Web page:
December 1, 2019
Anyone who follows the computing industry has heard that Intel is getting into the graphics game. It’s kind of a big deal. To graphics processing unit (GPU) leaders AMD and NVIDIA, Intel’s announcement is the equivalent of Tesla hearing that General Motors is going all in on electric cars. With revenue and employee head count roughly seven times that of either company, it’s clear that Intel could be the elephant in the graphics room for years to come.
Focus on Edge Computing
November 8, 2017, might prove to be the day that everything changed for GPU manufacturers everywhere. Recognize the date? Raja Koduri sure does. That’s the day he left his job as senior vice president and chief architect of the Radeon Technologies Group at AMD and joined Intel, where he now serves as the chief architect and senior vice president of the company’s new Core and Visual Computing Group.
He’s also leading Intel’s corporate push into edge computing solutions. According to the press release announcing his decision to join Intel, Koduri’s new responsibilities would “expand Intel’s leading position in integrated graphics for the PC market with high-end discrete graphics solutions for a broad range of computing segments.”
What does it all mean? There’s speculation galore out there, but hard facts are less forthcoming. Based on the press release and comments by Dr. Murthy Renduchintala, Intel’s chief engineering officer, we know that they’ve hired “one of the most experienced, innovative and respected graphics and system architecture visionaries in the industry.”
And according to Agnes Kwan, a member of Intel’s Global Communications team, the press release also includes Intel’s plan to “gradually introduce products across the consumer, workstation and data center markets at various price points.”
The Odyssey Continues
That time is rapidly approaching. A tweet from @intelnews in June of 2018 said, “Intel’s first discrete GPU coming in 2020” then offered a link back to the press release, which said nothing about 2020 or any potential GPU time frames. However, Intel CEO Bob Swan announced on October 25 that, “This quarter, we’ve achieved power-on exit for our first discrete GPU, DG1, an important milestone…#JoinTheOdyssey.”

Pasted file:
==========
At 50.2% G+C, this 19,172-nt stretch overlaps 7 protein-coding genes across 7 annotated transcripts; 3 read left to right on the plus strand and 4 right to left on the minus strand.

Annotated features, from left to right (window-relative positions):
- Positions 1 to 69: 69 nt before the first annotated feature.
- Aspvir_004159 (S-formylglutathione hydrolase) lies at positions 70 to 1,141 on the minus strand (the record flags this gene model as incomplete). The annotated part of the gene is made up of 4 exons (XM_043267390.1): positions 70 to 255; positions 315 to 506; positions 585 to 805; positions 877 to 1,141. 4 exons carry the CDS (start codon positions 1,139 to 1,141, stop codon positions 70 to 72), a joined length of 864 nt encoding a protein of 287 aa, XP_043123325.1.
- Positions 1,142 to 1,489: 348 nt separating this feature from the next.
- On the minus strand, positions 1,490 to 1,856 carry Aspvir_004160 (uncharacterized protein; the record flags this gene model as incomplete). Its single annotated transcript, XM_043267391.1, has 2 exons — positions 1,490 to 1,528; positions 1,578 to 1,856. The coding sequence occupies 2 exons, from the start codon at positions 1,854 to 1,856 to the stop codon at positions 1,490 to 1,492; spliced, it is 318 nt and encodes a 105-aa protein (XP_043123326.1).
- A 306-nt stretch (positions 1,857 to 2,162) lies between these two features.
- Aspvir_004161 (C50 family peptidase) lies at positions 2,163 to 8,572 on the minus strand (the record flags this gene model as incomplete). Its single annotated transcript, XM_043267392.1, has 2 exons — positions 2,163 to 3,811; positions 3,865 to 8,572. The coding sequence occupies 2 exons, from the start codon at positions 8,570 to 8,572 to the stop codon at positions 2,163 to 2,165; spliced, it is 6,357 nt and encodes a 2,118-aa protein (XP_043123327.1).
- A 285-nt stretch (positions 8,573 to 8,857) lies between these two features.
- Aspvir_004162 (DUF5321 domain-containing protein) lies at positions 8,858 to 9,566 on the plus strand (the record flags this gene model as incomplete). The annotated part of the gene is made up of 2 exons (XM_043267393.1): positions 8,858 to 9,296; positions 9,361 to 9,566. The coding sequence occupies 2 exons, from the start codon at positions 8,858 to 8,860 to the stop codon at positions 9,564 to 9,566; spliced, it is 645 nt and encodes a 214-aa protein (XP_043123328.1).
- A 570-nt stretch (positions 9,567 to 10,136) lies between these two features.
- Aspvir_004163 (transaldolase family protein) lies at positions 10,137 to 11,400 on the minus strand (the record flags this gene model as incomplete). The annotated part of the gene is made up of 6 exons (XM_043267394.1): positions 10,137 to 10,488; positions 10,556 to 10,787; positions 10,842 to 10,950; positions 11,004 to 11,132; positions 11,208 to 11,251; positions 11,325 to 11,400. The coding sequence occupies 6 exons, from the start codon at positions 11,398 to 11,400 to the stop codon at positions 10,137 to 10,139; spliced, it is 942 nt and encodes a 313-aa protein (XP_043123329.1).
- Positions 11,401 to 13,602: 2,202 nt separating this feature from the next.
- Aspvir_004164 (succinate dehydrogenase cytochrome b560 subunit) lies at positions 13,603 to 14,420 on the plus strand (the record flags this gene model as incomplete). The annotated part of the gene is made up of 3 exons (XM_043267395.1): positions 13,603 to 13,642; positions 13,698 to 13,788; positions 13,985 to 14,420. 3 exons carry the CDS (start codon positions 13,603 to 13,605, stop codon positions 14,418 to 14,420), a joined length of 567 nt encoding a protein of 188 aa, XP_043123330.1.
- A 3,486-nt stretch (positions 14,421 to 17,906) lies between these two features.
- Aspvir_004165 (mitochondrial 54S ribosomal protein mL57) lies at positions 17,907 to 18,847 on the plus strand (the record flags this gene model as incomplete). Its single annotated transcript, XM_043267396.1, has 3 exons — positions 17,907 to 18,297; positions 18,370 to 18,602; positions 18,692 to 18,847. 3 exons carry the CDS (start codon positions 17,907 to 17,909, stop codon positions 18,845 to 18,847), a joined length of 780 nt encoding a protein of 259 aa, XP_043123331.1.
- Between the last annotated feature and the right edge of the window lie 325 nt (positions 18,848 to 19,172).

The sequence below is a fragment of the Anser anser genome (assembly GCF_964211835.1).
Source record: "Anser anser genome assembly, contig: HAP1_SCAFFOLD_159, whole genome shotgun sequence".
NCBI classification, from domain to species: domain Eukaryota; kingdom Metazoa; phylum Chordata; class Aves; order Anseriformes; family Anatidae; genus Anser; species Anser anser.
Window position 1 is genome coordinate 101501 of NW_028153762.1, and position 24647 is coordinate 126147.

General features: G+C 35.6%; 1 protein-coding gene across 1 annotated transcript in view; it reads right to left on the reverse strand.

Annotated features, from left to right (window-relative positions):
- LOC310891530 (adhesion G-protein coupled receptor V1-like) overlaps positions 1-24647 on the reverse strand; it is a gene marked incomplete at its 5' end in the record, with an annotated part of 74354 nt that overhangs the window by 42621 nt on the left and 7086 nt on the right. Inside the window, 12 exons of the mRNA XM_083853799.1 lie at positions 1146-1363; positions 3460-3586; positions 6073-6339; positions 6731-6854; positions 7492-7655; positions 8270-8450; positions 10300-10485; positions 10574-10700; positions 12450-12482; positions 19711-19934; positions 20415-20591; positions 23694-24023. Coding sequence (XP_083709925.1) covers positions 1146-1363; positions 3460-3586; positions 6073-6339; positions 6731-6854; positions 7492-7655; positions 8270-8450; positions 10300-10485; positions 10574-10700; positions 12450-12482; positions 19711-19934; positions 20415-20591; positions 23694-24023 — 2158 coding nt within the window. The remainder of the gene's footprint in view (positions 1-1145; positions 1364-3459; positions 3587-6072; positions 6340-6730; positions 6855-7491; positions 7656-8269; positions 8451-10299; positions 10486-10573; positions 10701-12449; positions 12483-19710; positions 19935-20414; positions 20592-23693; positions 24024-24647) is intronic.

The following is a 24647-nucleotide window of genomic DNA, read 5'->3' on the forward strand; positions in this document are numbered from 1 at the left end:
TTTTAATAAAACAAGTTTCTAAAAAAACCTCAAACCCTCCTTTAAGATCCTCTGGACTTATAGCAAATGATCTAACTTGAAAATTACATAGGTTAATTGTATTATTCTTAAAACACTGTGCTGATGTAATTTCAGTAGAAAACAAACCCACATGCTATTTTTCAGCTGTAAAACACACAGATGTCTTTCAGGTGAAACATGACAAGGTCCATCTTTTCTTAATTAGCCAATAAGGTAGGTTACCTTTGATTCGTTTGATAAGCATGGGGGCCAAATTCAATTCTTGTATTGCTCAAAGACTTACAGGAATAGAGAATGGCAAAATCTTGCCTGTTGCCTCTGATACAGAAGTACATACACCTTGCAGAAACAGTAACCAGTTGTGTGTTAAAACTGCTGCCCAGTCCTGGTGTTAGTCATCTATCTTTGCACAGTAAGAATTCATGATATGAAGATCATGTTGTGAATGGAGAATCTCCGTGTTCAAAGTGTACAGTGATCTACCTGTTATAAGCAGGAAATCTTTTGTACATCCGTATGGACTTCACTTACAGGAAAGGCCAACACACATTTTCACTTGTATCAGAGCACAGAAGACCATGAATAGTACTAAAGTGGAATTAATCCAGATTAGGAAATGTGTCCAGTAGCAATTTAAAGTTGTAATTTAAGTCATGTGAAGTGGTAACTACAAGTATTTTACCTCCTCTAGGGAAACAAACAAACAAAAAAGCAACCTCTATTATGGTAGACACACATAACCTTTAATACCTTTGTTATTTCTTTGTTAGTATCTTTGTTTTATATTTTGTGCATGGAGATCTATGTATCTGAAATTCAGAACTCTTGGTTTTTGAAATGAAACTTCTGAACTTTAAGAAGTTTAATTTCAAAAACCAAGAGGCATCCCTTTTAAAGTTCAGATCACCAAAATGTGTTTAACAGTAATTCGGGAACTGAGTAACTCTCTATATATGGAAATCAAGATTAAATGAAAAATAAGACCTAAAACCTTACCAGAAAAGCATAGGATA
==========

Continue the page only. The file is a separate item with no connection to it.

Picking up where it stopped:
If you’re wondering what “power-on exit” means, it refers to the initial in-house product testing. It signifies that Intel has the GPU goods, they work as designed and project engineers are moving on to the next milestone, which most pundits suggest is external testing.
And if you’re wondering what or who “The Odyssey” is, you can think of it as Intel’s “graphics and visual computing” fan club, a community that is actively recruiting members as the company moves toward its planned GPU-based gaming and workstation graphics dominance.
Architecture Day and Beyond
Details are still unknown on the actual GPU, though, and what users can expect in terms of speed, footprint and integration with software providers. Intel’s last “Architecture Day” in December 2018 announced several exciting developments, including an industry first in packaging technology, the “3D stacking of logic chips” that Intel has named Foveros.
There was also news of the company’s new Sunny Cove next-generation CPU microarchitecture, a quad-core Ice Lake processor with integrated Gen11 graphics capabilities (>1 TFLOPS performance), and the latest in Intel’s Optane DC persistent memory, said to significantly reduce read latency when processing “bigger data sets like those used in AI and large databases,” according to Intel press.
Unfortunately for GPU followers, though, the only mention in the post-event press release was in the context of Intel’s “‘One API’ Software,” which promises to “simplify the programming of diverse computing engines across CPU, GPU, FPGA [field-programmable gate arrays], AI [artificial intelligence] and other accelerators” and be made available in 2019, according to Intel.
A more meaningful clue came from Intel’s annual investor meeting in May, during which Intel’s Renduchintala, who is group president of the Technology, Systems Architecture and Client Group, said that “the lead 7nm product is expected to be an Intel Xe architecture-based, general-purpose GPU for data center AI and high-performance computing. It will embody a heterogeneous approach to product construction using advanced packaging technology. On the heels of Intel’s first discrete GPU coming in 2020, the 7nm general-purpose GPU is expected to launch in 2021.”
Perhaps the most relevant of all news for “creators and workstation users,” according to Intel’s Kwan, came from Intel’s CREATE event at SIGGRAPH 2019. Here, the company discussed recent advancements that included their vision of democratizing creation by bringing exascale computing to everyone, along with another mention of its oneAPI Rendering toolkit.
“I’m deeply passionate about this future opportunity and have challenged my teams to pursue a goal of 1,000 times performance advancement over the coming years to enable this,” says Intel’s Koduri.
(Attendees at HPC DevCon in November in Denver, CO, will have heard Koduri’s keynote speech about Intel’s “vision, strategy and upcoming technology roadmap across hardware and software to further accelerate the convergence of HPC and AI and push the boundaries of HPC as we know it today.” As this issue went to press in advance of the event, it’s unclear as of this writing if there was any mention of GPUs.)
Here’s one final source for those of you following the Intel discrete GPU saga. It’s the @IntelGraphics Twitter, where Swan of Intel tweeted about the whole power-on exit technology. Kwan said it’s a good source for product announcements and community chatter, much of which mentions GPUs and other graphics-related news. Happy following.